John T. Flynn

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John T. Flynn (October 25, 1882 – April 13, 1964) was a prominent American journalist, author, economist, and political commentator known for his outspoken criticism of both the New Deal and American foreign policy during the mid-20th century. In 1940, Flynn helped set up the America First Committee. Flynn's work, characterized by its staunch anti-statism and advocacy for non-interventionism, and opposition to the United Nations made him a significant figure in the American conservative and libertarian movements.

Early Life and Career

John Thomas Flynn was born in Bladensburg, Maryland, and later moved to New York City. He graduated from Georgetown University Law School in 1907 but chose to pursue a career in journalism instead of law. His early career saw him writing for a variety of publications, starting at the New Haven Register in 1916[1], and later including Collier's Weekly from 1937-1942 and The New Republic from 1931-1940, where he initially supported progressive causes. He had been the city editor and then managing editor of the New York Globe 1920-1923, and wrote for the Capital Times.[2] In 1954 he became a commentator for the Mutual Broadcasting System.

In 1934 he was a member of the advisory council to the Nye Committee, investigating the munitions industry after World War I.

Shift to Conservatism

During the 1930s, Flynn's political views shifted significantly. Initially a supporter of Franklin D. Roosevelt, Flynn became increasingly critical of the New Deal and fell out of love with Roosevelt. He argued that the expansive government intervention in the economy was detrimental to American liberties and free enterprise. This period saw Flynn emerging as a leading critic of Roosevelt and the New Deal policies, along with the United Nations.

Major Works and Themes

Flynn's writings covered a broad spectrum of political and economic issues. Some of his most notable works include:

  • "Country Squire in the White House" (1940): A critical biography of Franklin D. Roosevelt, highlighting what Flynn saw as the President's overreach and authoritarian tendencies.
  • "As We Go Marching" (1944): This book warned of the dangers of militarism and the military-industrial complex, predicting that World War II would lead to an era of perpetual warfare and government expansion.
  • "The Roosevelt Myth" (1948): Perhaps Flynn's most famous work, this book offered a detailed critique of Roosevelt's presidency, arguing that the New Deal was an unprecedented expansion of federal power.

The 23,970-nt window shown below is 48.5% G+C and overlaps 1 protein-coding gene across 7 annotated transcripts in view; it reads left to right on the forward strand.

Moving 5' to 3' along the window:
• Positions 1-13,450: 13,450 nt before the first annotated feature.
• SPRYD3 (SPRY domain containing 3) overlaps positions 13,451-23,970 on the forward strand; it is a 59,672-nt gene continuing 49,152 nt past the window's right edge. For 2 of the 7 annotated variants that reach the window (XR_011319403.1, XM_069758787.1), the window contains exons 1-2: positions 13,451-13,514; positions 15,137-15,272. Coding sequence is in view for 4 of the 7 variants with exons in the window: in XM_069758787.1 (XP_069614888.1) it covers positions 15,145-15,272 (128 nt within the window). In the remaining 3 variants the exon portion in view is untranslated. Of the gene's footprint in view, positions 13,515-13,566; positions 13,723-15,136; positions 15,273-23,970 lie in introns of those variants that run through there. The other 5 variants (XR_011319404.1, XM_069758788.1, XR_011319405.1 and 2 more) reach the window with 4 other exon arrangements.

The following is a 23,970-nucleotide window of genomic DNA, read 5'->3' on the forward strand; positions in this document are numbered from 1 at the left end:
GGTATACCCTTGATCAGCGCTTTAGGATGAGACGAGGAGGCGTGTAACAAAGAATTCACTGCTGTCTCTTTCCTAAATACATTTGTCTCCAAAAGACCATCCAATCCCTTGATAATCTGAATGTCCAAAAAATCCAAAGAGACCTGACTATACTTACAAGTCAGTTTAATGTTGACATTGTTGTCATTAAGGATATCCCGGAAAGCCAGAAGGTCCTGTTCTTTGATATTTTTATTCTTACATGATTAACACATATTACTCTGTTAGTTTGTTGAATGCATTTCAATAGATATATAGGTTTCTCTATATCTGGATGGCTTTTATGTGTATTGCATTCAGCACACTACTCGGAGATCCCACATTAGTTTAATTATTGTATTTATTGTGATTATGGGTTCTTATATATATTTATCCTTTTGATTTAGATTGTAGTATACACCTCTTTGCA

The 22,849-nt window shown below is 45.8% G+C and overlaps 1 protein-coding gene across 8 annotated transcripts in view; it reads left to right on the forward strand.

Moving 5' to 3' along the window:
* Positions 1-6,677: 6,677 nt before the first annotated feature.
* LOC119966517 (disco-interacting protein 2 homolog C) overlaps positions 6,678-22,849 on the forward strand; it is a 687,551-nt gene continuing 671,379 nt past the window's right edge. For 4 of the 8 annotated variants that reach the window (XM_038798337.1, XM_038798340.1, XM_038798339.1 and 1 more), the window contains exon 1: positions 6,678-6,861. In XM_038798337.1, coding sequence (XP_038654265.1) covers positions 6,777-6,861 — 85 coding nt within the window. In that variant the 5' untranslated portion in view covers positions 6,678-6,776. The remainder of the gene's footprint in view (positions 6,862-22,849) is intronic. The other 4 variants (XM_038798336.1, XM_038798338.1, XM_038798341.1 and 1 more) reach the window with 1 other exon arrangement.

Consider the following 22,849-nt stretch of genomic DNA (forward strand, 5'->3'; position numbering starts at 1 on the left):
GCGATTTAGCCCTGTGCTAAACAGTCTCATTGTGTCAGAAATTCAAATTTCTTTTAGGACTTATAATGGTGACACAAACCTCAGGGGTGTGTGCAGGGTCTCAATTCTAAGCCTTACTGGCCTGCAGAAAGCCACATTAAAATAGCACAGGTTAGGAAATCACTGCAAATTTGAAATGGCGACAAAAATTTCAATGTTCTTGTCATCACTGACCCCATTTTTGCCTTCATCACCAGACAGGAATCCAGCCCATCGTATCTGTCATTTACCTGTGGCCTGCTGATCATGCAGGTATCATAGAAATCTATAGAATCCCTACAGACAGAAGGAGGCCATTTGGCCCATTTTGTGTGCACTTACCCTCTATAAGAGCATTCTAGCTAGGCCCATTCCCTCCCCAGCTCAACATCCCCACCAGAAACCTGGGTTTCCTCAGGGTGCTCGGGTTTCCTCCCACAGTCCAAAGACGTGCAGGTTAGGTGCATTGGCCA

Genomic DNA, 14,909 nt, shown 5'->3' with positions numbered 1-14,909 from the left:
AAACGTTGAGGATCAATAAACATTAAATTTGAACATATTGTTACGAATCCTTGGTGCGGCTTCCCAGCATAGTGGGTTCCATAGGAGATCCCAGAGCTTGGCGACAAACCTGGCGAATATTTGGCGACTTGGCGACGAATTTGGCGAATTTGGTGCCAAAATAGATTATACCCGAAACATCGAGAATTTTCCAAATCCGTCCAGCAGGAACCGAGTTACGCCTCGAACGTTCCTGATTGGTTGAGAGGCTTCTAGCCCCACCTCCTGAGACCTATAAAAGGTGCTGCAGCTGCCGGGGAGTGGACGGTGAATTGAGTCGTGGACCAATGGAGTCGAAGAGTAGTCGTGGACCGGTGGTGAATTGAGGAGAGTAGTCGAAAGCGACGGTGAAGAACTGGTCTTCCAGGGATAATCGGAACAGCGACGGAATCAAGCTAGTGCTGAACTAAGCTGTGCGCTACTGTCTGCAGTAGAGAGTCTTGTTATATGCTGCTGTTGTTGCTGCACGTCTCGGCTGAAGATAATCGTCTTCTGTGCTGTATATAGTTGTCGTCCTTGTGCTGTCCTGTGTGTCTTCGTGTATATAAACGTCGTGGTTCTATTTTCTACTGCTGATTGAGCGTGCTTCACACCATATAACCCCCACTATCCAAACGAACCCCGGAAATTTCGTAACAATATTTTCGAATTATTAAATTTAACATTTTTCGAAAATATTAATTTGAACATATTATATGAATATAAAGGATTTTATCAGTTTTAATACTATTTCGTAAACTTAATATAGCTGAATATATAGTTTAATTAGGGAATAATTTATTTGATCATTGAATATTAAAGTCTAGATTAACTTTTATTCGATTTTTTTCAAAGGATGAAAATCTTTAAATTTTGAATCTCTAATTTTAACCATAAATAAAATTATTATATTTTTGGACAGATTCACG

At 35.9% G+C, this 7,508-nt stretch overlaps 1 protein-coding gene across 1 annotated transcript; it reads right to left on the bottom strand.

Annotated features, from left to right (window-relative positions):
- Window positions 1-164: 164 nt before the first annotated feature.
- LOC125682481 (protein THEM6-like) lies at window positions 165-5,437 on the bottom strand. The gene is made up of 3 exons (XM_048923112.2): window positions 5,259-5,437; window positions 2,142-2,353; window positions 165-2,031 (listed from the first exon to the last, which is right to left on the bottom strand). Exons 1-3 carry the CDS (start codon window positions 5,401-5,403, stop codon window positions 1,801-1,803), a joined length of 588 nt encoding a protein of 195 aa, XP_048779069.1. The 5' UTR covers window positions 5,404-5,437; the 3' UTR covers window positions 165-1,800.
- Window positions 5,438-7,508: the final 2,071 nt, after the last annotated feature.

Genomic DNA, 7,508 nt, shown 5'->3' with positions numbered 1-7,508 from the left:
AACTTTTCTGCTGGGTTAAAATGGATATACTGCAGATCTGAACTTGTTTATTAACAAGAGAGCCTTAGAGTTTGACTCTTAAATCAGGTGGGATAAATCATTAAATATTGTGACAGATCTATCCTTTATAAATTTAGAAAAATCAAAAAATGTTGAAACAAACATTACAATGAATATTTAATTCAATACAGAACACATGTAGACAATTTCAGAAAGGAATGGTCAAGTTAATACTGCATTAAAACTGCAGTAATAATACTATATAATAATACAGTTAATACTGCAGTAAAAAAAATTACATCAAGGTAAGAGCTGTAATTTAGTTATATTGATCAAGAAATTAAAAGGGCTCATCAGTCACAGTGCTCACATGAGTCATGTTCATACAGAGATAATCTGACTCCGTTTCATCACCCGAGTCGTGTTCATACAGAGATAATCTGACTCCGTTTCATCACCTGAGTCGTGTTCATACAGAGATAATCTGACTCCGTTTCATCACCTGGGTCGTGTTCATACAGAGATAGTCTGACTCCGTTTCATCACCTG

Flynn was a leading advocate of non-interventionism, particularly before and during World War II. As a member of the America First Committee, he argued vehemently against U.S. involvement in the war, believing that it would lead to unnecessary entanglements and the erosion of American freedoms. Flynn also wrote about the early-warning theory of the 1941 Pearl Harbor attack, where he claimed that Roosevelt and the military commanders had reason to expect the Japanese attack. Flynn is blamed by mainstream sources for starting the so-called 'conspiracy theory' about Roosevelt having advance knowledge and/or planning the Pearl Harbor attack to bring America into World War II.

Later Life and Legacy

In the post-war period, Flynn continued to write and speak out against what he saw as the growing threat of the military-industrial complex and the Cold War policies of both Democratic and Republican administrations. His later works focused on the dangers of unchecked government power and the need to preserve individual liberties.

Flynn was the author of more than 15 books. His book, "The Road Ahead" warning about 'creeping socialism' sold more than 800,000 copies.

Flynn's influence extended into the burgeoning conservative and libertarian movements of the 1950s and 1960s. His critiques of government overreach and advocacy for limited government resonated with many who were skeptical of post-war American liberalism and the expanding federal bureaucracy.

Flynn's papers are at the University of Oregon.[3]


  • "Investment Trusts Gone Wrong" (1930)
  • "Graft in Business" (1931)[4]
  • "God's Gold: The Story of Rockefeller and His Times" (1932)[5]
  • "Security Speculation - Its Economic Effect" (1934)
  • "Country Squire in the White House" (1940)
  • "Men of Wealth: The Story of Twelve Significant Fortunes from the Renaissance to the Present Day" (1941)[6]
  • "Meet Your Congress" (1944)
  • "As We Go Marching" (1944)
  • "Truth About Pearl Harbor" (1944)
  • "Final Secret of Pearl Harbor" (1945)
  • "The Epic of Freedom" Philadelphia: Fireside Press, (1947)
  • "The Roosevelt Myth" (1948)
  • "The Road Ahead: America's Creeping Revolution" New York: Devin-Adair Publishing Company, (1949)
  • "While You Slept: Our Tragedy in Asia and Who Made It" (1951)
  • "The Decline of the American Republic" (1951)
  • "Communists and the New Deal: Part II" New York: American Mercury, 1952.
  • "America's Unknown War: The War We Have Not Begun to Fight" America's Future, 1953.
  • "McCarthy: His War on American Reds, and the Story of Those Who Oppose Him". 1954.
  • "The Decline of the American Republic and How to Rebuild It]". New York: Devin-Adair Publishing Company, 1955. 212 pages.
  • "Fifty Million Americans in Search of a Party". 1955.


John T. Flynn remains a significant figure in American political thought, particularly within conservative and libertarian circles. His work continues to be referenced for its critical perspective on government expansion and its staunch defense of non-interventionist foreign policy.